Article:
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Clin Lab Haematol. 2003 Feb;25(1):9-16.

Significant differences between capillary and venous complete blood counts in the neonatal period.

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Pediatrician, Başkent University Faculty of Medicine, Ankara, Turkey.


The normal capillary and venous hematologic values for neonates have not been defined clearly. It is well known that capillary blood has higher hemoglobin (Hb) and hematocrit (Hct) values than venous blood. In a recent study, we reported differences between capillary and venous complete blood counts (CBC) in healthy term neonates on day 1 of life. The aim of this study was to extend our previous investigation. Term neonates (n=141) were stratified into four groups by days of postnatal age: group 2 (day 7, n=38), group 3 (day 14, n=35), group 4 (day 21, n=32) and, group 5 (day 28, n=36). Data from our previous study were included in the statistical analysis as group 1 (day 1, n=95). A CBC and differential count were carried out on each capillary and venous sample drawn simultaneously. Within each group, the mean and standard deviation for each parameter in capillary and venous blood were calculated and then compared using the paired sample t-test. In all groups, the capillary blood samples had higher Hb, Hct, red blood cell (RBC), white blood cell (WBC), and lymphocyte counts. In each group, venous platelet counts were significantly higher than the corresponding capillary values. There was also a trend toward higher venous mean corpuscular volume, higher capillary polymorphonuclear leukocyte (PML) count and mean platelet volume in all groups. In both capillary and venous blood, Hb, Hct, RBC, MCV values and WBC, lymphocyte, PML counts decreased and platelet counts increased steadily during neonatal period. This study reveals that CBC parameters and differential counts may differ depending on the blood sampling used. The findings underline the importance of considering the sample source when using hematologic reference ranges for healthy or septic neonates. When interpreting results, the term 'peripheral blood' should be replaced with 'capillary blood' or 'venous blood' so that an accurate assessment can be made.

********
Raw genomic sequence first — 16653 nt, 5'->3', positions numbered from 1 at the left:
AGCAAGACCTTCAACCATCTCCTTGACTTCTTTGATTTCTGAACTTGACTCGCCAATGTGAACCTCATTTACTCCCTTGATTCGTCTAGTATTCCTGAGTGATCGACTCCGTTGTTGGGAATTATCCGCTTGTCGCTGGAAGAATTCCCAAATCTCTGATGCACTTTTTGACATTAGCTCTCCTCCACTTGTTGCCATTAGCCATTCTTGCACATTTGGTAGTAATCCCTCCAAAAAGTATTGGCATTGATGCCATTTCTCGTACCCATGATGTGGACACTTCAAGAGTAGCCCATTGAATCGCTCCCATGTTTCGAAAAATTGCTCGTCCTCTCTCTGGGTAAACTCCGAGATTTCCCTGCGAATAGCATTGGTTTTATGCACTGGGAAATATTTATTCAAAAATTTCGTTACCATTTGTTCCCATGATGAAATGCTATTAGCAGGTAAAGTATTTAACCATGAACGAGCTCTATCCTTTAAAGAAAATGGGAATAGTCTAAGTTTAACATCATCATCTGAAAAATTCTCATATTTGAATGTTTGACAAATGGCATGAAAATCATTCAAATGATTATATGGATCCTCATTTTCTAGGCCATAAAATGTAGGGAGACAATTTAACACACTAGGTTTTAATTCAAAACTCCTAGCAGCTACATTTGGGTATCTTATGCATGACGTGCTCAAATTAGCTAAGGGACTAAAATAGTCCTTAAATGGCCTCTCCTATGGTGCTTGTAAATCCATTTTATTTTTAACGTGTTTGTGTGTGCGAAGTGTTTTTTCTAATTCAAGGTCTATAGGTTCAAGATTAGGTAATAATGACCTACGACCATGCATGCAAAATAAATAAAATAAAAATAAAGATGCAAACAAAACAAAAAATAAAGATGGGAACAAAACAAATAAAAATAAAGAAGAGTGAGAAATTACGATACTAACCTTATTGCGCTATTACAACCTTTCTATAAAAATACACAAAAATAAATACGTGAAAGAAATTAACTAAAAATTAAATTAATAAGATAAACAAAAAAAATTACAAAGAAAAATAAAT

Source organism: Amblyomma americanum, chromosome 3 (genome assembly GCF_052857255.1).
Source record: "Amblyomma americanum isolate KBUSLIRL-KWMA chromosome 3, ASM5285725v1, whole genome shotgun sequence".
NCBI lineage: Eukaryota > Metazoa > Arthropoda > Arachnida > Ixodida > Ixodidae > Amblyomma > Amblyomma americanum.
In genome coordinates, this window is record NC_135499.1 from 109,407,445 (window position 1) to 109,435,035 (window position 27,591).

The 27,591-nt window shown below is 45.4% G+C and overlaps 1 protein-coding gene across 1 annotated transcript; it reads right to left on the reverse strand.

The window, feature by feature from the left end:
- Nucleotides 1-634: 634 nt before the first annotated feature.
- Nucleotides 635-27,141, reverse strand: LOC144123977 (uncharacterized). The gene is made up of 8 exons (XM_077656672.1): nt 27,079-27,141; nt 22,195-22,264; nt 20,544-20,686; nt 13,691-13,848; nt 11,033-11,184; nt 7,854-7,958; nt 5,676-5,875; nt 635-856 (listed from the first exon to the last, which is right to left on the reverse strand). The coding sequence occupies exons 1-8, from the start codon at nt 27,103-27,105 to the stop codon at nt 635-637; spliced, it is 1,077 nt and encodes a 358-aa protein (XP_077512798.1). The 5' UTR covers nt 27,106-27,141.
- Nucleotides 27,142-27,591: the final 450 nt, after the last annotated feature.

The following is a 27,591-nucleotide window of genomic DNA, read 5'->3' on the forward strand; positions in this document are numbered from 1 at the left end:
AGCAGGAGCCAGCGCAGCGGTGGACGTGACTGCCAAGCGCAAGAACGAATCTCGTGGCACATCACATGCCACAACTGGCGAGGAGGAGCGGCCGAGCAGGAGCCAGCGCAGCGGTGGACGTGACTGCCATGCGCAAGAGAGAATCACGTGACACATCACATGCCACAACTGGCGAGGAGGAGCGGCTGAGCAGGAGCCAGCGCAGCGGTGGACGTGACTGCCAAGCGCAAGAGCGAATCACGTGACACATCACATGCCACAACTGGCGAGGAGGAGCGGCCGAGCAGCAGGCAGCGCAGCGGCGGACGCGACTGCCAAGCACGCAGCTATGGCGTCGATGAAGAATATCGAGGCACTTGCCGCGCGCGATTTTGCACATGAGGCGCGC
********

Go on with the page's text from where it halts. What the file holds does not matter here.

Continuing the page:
[Indexed for MEDLINE]

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